When, after 18 years, Stephanie Saharopulos left her job as retail manager at Barnes & Noble to pursue a career as a full-time DJ, little did she know that journey would lead to her to a place wholly unexpected: opening her very own plant shop, Peacock & Co.
“I ended up quitting to pursue that, which was crazy now that I think about it,” said Saharopulos. “It was really scary, I was one foot out, one foot in all the time. And finally, there was one day at work where I just felt it and I knew it was time to move on, and I didn’t look back.”
After years of sharing a space with designer Kimberly Latham’s East Village boutique, Anneise, Saharopulos just recently opened a shop to call her own a couple of miles away in Long Beach’s Alamitos Beach neighborhood, adding to the cluster of businesses on Cerritos Avenue and Third Street, including Lord Windsor Coffee.
One of the few pieces of good news during the pandemic—too often it’s a restaurant or a small business’s closure making the paper—Saharopulos’ move to 306 Cerritos Ave. brought many customers out on Friday, Aug. 14 as well as the following Saturday, with many of her longtime patrons being residents of the area.
“Everyone showed up, people waited, no one complained,” Saharopulos said. “It was really hot, everyone was so just lovely and gracious about everything and excited for me and excited to have this in the neighborhood because this truly is in the middle of a residential neighborhood.”
Saharopulos sources her plants from mostly wholesale growers from Hawaii and Florida and currently carries wares by two artists, ceramicist John Lawrence and handmade macrame hangers by Analy Arroyo. Now that she has the space, she’s hoping to bring in even more local artisans.
After quitting her job at Barnes & Noble, Saharopulos jumped into DJing, performing at everything from local weddings to art shows in Downtown LA. Invited to a trade show, she found that the booth she created to promote her DJ business, left her feeling more inspired than music. And while music certainly helped her climb out of a place where she was feeling stuck, having worked for a corporation for almost 20 years, she realized maybe it wasn’t music she wanted to pursue anymore.
“I knew I loved creating spaces so I wanted to see where that took me,” Saharopulos said.
Saharopulos said that during the pandemic, just being with her plants in the small, North Long Beach home she shares with her husband, has made her realize the importance of her work, how bringing plants inside requires you to connect with the outdoors and why running Peacock & Co is so fulfilling to her.
“You start to see them [your plants] grow and I think that is when it’s really something special, because it’s like, I’m taking care of this living thing,” said Saharopulos. “That is something I think, even for me hit home, which is kind of crazy because I’ve owned a plant shop for six years.”
One reason why she’s always wanted her own space is to be able to do anything she wants with it. A creative first and foremost, and a businesswoman second, Peacock & Co is something she can always recreate, from bringing in new elements, from the music to the smell, to the types of plants and home goods she carries, it’s Saharopolus’ full heart her customers get to experience every time they set foot in her store.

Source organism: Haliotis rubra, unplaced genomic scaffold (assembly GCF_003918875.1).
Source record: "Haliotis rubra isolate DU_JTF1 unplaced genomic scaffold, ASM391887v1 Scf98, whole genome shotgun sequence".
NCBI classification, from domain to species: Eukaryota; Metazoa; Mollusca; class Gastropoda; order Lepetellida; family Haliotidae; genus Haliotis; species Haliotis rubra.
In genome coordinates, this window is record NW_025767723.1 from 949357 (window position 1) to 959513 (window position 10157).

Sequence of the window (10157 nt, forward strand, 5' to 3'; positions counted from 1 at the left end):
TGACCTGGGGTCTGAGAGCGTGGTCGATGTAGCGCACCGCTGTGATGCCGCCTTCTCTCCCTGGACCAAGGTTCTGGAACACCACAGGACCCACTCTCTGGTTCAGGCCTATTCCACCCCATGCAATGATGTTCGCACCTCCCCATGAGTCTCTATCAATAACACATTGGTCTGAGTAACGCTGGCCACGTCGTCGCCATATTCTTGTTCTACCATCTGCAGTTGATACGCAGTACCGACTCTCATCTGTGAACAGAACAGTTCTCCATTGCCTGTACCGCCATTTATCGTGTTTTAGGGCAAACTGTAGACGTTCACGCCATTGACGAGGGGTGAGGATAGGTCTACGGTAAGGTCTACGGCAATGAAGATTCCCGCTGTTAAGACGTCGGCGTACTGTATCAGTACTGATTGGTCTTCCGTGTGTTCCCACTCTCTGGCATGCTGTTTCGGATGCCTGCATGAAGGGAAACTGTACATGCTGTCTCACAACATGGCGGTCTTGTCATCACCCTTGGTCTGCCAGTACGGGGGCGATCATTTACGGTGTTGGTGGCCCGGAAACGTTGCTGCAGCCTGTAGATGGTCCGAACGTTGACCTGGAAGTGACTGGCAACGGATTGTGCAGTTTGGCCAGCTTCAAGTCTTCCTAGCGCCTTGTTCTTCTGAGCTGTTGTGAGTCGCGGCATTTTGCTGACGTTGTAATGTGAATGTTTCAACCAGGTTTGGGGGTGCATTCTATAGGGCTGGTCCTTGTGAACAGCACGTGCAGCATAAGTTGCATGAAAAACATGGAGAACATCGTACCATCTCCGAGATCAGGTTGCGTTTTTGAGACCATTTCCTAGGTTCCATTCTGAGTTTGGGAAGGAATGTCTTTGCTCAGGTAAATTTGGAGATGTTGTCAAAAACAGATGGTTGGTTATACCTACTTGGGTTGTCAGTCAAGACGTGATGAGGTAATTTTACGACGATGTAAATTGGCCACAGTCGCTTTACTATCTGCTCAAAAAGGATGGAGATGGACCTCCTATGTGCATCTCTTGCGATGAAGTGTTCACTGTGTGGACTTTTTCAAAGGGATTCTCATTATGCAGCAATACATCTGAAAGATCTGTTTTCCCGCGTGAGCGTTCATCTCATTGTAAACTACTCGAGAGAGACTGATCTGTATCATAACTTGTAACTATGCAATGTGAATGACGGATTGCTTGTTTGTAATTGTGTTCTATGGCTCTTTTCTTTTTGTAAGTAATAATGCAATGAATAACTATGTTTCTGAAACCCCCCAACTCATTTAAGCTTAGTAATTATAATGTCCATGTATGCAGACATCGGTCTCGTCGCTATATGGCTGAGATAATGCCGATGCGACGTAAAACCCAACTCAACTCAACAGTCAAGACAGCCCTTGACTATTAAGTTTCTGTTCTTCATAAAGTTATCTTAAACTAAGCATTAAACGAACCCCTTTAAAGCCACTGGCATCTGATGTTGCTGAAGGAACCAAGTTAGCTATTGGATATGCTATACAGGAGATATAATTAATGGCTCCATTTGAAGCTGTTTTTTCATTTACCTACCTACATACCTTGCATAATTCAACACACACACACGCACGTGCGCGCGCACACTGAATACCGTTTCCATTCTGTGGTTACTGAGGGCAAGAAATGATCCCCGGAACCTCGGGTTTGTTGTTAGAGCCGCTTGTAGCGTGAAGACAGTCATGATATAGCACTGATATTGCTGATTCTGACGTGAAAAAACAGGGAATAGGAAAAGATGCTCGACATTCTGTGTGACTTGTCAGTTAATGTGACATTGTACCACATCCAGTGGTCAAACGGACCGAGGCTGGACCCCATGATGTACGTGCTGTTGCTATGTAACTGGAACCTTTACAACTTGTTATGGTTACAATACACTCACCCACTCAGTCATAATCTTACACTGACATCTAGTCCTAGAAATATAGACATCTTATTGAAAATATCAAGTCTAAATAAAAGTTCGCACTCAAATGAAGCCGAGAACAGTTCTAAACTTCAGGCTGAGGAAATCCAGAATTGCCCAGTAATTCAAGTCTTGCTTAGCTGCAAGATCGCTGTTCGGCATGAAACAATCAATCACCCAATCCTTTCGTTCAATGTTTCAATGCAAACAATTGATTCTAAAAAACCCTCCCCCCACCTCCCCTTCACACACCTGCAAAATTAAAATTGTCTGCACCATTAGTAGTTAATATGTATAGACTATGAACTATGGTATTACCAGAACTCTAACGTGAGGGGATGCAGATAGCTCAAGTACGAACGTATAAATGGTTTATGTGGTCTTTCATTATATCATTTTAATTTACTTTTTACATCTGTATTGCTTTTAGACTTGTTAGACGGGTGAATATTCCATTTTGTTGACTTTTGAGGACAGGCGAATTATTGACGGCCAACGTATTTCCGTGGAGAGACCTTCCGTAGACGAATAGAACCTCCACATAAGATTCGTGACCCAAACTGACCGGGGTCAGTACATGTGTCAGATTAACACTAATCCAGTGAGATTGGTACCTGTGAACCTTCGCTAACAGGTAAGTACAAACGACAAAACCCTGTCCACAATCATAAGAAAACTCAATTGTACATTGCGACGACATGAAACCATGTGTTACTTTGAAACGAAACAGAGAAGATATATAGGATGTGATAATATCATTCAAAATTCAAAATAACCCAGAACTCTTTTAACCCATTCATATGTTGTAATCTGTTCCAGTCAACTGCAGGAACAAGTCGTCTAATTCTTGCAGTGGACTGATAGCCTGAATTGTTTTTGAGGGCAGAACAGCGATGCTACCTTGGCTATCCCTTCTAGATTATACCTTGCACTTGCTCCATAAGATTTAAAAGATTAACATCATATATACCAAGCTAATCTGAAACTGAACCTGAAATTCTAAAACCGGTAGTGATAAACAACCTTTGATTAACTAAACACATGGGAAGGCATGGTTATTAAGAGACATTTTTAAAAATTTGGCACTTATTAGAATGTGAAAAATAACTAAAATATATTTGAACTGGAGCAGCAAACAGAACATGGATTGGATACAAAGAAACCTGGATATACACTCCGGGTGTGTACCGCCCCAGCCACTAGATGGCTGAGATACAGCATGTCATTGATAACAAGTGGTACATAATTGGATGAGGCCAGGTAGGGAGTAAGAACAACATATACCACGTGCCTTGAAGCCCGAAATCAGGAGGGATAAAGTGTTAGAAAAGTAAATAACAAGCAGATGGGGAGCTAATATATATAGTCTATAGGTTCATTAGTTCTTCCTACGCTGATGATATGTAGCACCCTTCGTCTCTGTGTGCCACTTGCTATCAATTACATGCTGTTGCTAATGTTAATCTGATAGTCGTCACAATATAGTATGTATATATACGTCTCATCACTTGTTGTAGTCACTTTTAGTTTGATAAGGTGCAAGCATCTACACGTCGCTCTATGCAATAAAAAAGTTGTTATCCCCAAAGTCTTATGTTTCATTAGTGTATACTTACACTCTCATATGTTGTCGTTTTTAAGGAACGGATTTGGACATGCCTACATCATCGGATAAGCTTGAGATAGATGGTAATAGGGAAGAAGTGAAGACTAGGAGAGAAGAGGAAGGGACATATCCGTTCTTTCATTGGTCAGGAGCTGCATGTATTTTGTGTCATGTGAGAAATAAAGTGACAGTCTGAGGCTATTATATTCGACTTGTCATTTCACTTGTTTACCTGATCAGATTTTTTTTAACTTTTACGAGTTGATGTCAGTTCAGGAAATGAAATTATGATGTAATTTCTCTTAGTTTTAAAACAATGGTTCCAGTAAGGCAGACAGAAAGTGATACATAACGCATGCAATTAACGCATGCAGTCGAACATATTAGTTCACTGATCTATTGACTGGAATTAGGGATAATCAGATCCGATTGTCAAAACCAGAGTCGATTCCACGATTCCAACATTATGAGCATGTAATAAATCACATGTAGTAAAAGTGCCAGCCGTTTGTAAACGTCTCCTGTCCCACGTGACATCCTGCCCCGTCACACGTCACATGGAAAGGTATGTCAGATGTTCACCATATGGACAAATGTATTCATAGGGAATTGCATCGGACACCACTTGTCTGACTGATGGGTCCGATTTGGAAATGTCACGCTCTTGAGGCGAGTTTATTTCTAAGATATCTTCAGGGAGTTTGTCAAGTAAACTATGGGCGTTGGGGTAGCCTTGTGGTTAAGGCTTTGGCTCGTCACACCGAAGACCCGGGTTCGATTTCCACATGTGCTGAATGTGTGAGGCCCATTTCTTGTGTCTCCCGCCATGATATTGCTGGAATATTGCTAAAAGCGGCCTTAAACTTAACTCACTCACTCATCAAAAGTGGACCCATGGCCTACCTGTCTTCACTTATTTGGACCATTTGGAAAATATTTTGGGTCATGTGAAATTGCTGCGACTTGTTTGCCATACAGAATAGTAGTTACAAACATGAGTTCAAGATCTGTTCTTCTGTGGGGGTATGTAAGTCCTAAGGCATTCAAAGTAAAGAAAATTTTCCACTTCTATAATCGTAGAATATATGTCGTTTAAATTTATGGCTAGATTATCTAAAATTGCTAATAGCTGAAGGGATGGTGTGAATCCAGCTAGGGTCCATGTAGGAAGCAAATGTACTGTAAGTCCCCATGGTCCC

Owning her own business is a dream she’s had since she was young, but how that’s taken form over the years has been quite an evolution. The name Peacock represents “the umbrella of services,” from event coordinating to DJing to selling housewares, that Saharopulos has offered. She’s wanted to change the name many times, but her fan base has always urged her not to.
When she introduced, the “& Co” to Peacock, a question arose, “Who is the & Co?” Saharopulos tells her customers, “the ‘& Co is you! I feel like it’s my community,” she said.
When she first popped into Anneise nine years ago to hand Latham her card, Saharopulos struck partnership gold. Latham, who had opened Anneise in 2011, was trying to activate the East Village Arts Park—a hidden, often unused plot of green space down the block and around the corner from her tiny 114-square-foot shop. She asked Saharopulos to DJ services for a series of weekly lunchtime gatherings she’d set up there.
The two went on to collaborate on several events for the East Village, but it was in 2014 that Latham invited Saharopulos to share her space selling home goods and a few plants; Saharopulos’ passion for DJing, and later event planning, having turned into a love for helping people create beautiful spaces in their homes.
“We’ve always been able to work out ideas for a better outcome,” said Latham. “It was never her way or it was never my way, it was how do we meet in the middle, how do we get an even better solution to what we both want to do? I think the thing I’ll miss is the direct collaboration. It feels great, helping anybody out with a shop and then seeing them go off and do it on their own, it’s awesome.”
“Those six years were so fun, I learned so much, and I learned so much from Kimberly,” said Saharopulos. “Through that, I realized plants are a huge part of making a space look beautiful, and we evolved into a plant shop.
“You want to be in a place that makes you feel something, and there’s something about that, that I love, and just the process of that is what I think keeps me going. I can be creative all day long.”
Peacock & Co.’s new space is located at 306 Cerritos Ave. Two people are allowed in the shop at a time, wearing a mask and maintaining social distance is required. For more information on visiting, pick-up options and hours, visit wearepeacockandco.com and check out the Instagram @peacockandcompany.
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